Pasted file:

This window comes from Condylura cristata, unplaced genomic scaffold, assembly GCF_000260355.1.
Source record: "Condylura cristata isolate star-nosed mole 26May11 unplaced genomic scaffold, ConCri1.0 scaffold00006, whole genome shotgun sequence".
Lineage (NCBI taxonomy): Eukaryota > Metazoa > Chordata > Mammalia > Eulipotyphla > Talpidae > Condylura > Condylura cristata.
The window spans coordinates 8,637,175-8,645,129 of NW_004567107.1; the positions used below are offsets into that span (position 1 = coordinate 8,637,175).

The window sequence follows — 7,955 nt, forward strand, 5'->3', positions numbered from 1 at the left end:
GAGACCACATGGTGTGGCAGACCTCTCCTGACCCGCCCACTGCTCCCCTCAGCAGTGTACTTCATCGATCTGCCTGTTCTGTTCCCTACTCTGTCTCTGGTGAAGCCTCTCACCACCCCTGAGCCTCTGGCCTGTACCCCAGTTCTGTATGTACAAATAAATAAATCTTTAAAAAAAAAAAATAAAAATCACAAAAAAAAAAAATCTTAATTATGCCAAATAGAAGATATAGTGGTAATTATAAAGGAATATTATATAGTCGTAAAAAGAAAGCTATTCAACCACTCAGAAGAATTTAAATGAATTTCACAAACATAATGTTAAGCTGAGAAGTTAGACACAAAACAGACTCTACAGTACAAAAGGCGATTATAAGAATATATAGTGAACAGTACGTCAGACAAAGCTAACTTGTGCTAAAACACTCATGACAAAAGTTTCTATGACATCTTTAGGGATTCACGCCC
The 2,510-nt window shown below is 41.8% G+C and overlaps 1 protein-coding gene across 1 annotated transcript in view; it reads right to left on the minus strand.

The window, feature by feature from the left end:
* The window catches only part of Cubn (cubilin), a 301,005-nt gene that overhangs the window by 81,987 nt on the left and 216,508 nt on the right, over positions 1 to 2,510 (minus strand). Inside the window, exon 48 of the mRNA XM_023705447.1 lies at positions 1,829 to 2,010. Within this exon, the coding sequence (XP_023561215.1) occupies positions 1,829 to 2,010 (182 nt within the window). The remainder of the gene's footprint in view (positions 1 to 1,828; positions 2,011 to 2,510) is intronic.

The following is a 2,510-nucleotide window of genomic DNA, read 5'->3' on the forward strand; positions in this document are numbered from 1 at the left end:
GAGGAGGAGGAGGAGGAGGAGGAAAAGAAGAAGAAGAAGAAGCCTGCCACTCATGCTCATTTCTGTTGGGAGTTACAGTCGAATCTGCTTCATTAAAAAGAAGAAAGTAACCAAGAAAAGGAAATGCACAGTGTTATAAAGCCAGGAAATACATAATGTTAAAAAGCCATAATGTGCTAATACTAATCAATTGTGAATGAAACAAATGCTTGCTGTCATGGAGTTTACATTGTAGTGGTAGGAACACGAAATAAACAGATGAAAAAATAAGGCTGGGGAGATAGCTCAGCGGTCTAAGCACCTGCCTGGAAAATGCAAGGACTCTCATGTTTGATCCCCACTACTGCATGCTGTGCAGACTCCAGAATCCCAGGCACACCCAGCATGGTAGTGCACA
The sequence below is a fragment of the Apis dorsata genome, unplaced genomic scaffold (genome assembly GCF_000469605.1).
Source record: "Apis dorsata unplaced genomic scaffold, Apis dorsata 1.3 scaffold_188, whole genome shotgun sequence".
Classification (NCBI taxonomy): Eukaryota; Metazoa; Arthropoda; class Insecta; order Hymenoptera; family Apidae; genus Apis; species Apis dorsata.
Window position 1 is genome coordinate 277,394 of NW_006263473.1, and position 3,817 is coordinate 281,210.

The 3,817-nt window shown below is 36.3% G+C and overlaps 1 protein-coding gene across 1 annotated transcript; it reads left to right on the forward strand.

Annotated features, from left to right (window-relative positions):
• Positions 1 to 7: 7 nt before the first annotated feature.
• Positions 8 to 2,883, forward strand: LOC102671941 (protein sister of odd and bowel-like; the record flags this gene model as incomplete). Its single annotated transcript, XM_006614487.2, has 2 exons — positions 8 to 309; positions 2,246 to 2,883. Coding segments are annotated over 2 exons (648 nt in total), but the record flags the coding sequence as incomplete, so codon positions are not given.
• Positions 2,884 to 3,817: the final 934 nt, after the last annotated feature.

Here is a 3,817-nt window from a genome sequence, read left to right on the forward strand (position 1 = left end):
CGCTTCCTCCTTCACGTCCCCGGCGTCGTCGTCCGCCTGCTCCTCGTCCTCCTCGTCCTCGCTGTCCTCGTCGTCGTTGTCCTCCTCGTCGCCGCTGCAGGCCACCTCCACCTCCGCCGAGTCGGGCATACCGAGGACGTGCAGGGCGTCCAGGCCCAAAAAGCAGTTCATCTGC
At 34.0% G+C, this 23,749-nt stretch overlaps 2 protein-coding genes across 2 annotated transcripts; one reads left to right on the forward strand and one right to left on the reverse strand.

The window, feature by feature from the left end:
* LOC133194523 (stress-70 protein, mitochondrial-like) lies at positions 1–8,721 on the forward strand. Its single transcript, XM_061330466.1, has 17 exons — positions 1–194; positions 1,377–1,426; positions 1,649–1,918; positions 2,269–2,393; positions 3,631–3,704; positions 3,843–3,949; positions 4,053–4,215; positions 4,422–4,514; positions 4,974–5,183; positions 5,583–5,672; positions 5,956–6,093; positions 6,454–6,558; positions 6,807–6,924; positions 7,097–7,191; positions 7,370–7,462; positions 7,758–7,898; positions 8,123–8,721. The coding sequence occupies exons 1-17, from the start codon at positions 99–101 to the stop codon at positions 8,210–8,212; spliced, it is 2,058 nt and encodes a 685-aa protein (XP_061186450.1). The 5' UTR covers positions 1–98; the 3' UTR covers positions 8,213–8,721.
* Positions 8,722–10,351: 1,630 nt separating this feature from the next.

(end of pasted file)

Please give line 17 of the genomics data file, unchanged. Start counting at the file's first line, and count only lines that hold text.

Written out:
Annotated features, from left to right (window-relative positions):